Common Loon Migration Update: February 25, 1999
Today's Report Includes:
Loons on Their Wintering Grounds
Right now many of the loons wintering in the ocean have lost the ability to fly. Are they sick? Nope. Injured? Nope. In big trouble? Nope! They're simply molting, growing a whole new set of flight feathers before their migration back to their breeding grounds.
Wing feathers are so light and buoyant that they float. For loons to dive and chase fish underwater without popping back up like a cork, their wings are as small as possible. Eagles and hawk often fly about-hunting or migrating- while missing two or three wing feathers. If a loon were to try to fly while missing three wing feathers, the surface area of its wing would be too small to hold up its body! As it is, to get up and stay up, loons must beat their wings fast and steady, and virtually never soar or glide even for a moment!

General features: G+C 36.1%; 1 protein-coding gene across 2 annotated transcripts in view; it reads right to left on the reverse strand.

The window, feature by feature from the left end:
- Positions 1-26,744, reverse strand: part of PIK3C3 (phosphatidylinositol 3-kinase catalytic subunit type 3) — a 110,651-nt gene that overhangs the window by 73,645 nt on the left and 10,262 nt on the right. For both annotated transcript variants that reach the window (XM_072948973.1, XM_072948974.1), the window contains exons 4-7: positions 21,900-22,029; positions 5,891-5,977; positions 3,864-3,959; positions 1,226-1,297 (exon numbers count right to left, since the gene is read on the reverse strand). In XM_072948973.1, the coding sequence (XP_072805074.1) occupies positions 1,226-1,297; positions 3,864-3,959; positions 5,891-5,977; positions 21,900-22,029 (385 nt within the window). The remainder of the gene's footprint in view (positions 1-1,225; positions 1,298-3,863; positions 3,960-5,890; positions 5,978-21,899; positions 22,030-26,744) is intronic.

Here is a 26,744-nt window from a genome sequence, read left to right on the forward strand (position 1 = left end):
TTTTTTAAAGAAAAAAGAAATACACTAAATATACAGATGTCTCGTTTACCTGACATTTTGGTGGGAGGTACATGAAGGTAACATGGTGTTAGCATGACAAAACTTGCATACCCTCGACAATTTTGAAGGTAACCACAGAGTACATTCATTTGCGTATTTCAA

It takes a lot of energy and body resources to grow feathers. Loons grow a lot of large, stiff feathers all at once. They can become severely stressed if they are already weakened from some disease, for example. Or, if they have toxic chemicals stored in their body fat, when the fat is used for feather growth, these toxins can suddenly flood their system. Sometimes they even may die. A few times, there has been a large loon die-off in the ocean. When this tragic event happens, it's usually February, right when loons are molting and most vulnerable.
Salt of the Earth
Challenge Question # 1
How do loons adapt to salt water?
Start Watching for Loons
How to Respond to Today's Challenge Question
1. Address an e-mail message to: firstname.lastname@example.org
2. In the Subject Line of your message write: Challenge Question # 1
3. In the body of your message, answer the question.
The Next Loon Migration Update Will be Posted on March 11, 1999
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